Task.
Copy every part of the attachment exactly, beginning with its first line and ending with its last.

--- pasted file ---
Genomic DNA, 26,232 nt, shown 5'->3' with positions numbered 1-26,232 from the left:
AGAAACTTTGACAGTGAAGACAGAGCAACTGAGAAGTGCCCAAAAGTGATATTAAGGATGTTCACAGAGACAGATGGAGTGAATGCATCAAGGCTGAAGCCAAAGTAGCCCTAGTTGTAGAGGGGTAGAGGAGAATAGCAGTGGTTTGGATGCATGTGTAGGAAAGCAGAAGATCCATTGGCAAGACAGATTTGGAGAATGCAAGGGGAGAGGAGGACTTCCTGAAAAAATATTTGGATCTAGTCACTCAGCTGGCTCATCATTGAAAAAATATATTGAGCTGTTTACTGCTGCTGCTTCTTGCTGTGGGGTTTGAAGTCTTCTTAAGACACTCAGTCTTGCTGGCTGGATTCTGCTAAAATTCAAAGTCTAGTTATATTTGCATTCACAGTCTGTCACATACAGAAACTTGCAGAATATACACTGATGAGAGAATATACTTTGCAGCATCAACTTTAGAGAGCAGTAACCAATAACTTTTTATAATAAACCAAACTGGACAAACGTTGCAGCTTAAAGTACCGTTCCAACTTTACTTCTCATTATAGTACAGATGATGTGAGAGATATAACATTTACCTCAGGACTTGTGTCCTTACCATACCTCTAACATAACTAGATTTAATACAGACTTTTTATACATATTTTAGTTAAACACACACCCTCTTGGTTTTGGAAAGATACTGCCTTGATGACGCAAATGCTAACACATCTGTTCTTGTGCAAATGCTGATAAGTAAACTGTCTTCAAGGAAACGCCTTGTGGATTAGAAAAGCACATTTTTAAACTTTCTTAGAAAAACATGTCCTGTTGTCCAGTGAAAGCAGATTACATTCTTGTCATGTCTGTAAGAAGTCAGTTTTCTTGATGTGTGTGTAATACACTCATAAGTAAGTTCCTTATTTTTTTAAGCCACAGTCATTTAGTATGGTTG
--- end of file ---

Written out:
Genomic DNA, 26,232 nt, shown 5'->3' with positions numbered 1-26,232 from the left:
AGAAACTTTGACAGTGAAGACAGAGCAACTGAGAAGTGCCCAAAAGTGATATTAAGGATGTTCACAGAGACAGATGGAGTGAATGCATCAAGGCTGAAGCCAAAGTAGCCCTAGTTGTAGAGGGGTAGAGGAGAATAGCAGTGGTTTGGATGCATGTGTAGGAAAGCAGAAGATCCATTGGCAAGACAGATTTGGAGAATGCAAGGGGAGAGGAGGACTTCCTGAAAAAATATTTGGATCTAGTCACTCAGCTGGCTCATCATTGAAAAAATATATTGAGCTGTTTACTGCTGCTGCTTCTTGCTGTGGGGTTTGAAGTCTTCTTAAGACACTCAGTCTTGCTGGCTGGATTCTGCTAAAATTCAAAGTCTAGTTATATTTGCATTCACAGTCTGTCACATACAGAAACTTGCAGAATATACACTGATGAGAGAATATACTTTGCAGCATCAACTTTAGAGAGCAGTAACCAATAACTTTTTATAATAAACCAAACTGGACAAACGTTGCAGCTTAAAGTACCGTTCCAACTTTACTTCTCATTATAGTACAGATGATGTGAGAGATATAACATTTACCTCAGGACTTGTGTCCTTACCATACCTCTAACATAACTAGATTTAATACAGACTTTTTATACATATTTTAGTTAAACACACACCCTCTTGGTTTTGGAAAGATACTGCCTTGATGACGCAAATGCTAACACATCTGTTCTTGTGCAAATGCTGATAAGTAAACTGTCTTCAAGGAAACGCCTTGTGGATTAGAAAAGCACATTTTTAAACTTTCTTAGAAAAACATGTCCTGTTGTCCAGTGAAAGCAGATTACATTCTTGTCATGTCTGTAAGAAGTCAGTTTTCTTGATGTGTGTGTAATACACTCATAAGTAAGTTCCTTATTTTTTTAAGCCACAGTCATTTAGTATGGTTG